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CHAPTER 14

WHAT'S WRONG WITH THE BATTERY?

When a man does not feel well, he visits a doctor. When he has trouble on his car, he takes the car to a service station. What connection is there between these two cases? None whatever, you may say. And yet in each instance the man is seeking service. The term "Service Station" generally suggests a place where automobile troubles are taken care of. That does not mean, however, that the term may not be used in other lines of business. The doctor's office is just as much a "Service Station" as the automobile repair shop. The one is a "Health Service Station" and the other is an "Automobile Service Station." The business of each is to eliminate trouble.

The battery repairman may think that he cannot learn anything from a doctor which will be of any use to his battery business, but, as a matter of fact, the battery man can learn much that is valuable from the doctor's methods of handling trouble. The doctor greets a patient courteously and always waits for him to tell what his symptoms are. He then examines the patient, asking questions based on what the patient tells him, to bring out certain points which will help in making an accurate diagnosis. Very often such questioning will enable the doctor to determine just what the nature of the illness is. But he does not then proceed to write out a prescription without making an examination. If he did, the whole case might just as well have been handled over the telephone. No competent physician will treat patients from a distance. Neither will he write out a prescription without making a physical examination of the patient. The questioning of the patient and the physical examination always go together, some questions being asked before an examination is made to give an approximate idea of what is wrong and some during the examination to aid the doctor in making an accurate diagnosis.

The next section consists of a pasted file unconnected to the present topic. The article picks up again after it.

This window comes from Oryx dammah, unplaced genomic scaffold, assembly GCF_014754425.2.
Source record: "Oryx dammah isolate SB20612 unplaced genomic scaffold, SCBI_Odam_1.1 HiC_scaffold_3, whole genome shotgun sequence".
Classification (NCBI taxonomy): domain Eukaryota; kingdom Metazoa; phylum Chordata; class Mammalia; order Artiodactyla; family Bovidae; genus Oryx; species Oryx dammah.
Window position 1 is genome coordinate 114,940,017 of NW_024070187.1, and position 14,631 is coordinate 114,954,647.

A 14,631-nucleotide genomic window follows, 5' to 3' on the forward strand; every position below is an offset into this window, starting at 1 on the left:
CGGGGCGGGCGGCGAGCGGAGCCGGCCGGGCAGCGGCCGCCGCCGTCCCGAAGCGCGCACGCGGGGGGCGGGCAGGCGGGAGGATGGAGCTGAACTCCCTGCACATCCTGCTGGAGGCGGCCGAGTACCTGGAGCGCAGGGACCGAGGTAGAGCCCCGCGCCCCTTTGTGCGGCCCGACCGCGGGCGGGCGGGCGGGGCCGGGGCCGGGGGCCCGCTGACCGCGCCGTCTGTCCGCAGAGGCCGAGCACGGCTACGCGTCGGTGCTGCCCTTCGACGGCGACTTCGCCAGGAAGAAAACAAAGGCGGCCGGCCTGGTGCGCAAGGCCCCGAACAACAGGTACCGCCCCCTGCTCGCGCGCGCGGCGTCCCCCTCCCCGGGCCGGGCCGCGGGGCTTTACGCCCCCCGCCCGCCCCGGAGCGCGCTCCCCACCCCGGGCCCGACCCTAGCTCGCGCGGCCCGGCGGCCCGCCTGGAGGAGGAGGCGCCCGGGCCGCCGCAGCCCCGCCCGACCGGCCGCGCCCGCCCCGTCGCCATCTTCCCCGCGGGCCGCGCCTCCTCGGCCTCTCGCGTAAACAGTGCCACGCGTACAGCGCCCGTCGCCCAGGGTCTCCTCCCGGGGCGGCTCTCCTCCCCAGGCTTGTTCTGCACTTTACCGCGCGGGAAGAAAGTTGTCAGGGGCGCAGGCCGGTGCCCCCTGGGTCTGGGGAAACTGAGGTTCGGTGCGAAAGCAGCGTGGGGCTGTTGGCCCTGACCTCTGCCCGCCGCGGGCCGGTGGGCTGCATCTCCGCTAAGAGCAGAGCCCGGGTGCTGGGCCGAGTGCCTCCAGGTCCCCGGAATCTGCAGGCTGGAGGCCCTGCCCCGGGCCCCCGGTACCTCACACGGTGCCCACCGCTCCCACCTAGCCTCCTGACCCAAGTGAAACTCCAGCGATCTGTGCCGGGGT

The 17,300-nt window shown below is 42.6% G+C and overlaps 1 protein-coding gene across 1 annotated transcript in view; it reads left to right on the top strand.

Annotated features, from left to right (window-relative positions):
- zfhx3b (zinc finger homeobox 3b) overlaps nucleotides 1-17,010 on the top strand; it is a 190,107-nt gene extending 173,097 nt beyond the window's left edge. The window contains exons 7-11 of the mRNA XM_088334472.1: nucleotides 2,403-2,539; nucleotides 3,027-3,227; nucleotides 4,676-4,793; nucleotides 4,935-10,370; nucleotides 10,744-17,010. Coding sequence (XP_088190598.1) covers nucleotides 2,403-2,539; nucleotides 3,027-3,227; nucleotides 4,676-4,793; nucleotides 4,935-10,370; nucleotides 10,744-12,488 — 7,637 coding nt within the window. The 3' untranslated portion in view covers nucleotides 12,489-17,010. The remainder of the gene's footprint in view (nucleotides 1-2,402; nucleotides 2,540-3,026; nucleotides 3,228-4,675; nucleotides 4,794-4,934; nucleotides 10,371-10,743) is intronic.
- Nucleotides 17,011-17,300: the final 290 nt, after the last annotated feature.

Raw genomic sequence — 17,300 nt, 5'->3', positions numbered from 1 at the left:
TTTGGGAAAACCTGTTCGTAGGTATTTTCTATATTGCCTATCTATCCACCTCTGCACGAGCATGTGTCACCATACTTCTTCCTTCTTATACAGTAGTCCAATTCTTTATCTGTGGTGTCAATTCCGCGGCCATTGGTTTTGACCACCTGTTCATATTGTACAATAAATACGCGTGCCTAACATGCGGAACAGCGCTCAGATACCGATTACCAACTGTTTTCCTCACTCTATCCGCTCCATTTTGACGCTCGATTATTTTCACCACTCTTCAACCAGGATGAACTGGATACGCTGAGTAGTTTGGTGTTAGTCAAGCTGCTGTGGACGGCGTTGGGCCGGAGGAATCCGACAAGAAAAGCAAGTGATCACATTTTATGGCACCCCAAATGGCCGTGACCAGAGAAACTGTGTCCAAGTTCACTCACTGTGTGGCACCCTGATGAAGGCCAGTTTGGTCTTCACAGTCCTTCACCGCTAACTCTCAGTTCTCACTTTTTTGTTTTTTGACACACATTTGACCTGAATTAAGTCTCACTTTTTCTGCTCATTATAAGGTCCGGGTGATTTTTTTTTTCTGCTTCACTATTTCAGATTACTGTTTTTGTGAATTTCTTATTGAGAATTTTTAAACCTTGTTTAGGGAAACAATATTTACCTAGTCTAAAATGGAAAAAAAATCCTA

The patient expects a doctor to listen to his description of the symptoms and to be guided by them in the subsequent examination, but not to arrive at a conclusion entirely by the description of the symptoms. A patient very often misinterprets his pains and aches, and tells the doctor that he has a certain ailment. Yet the doctor makes his examination and determines what the trouble is, and frequently find a condition which is entirely different from what the patient suspected. He then prescribes a treatment based on his own conclusions and not on what the patient believes to be wrong.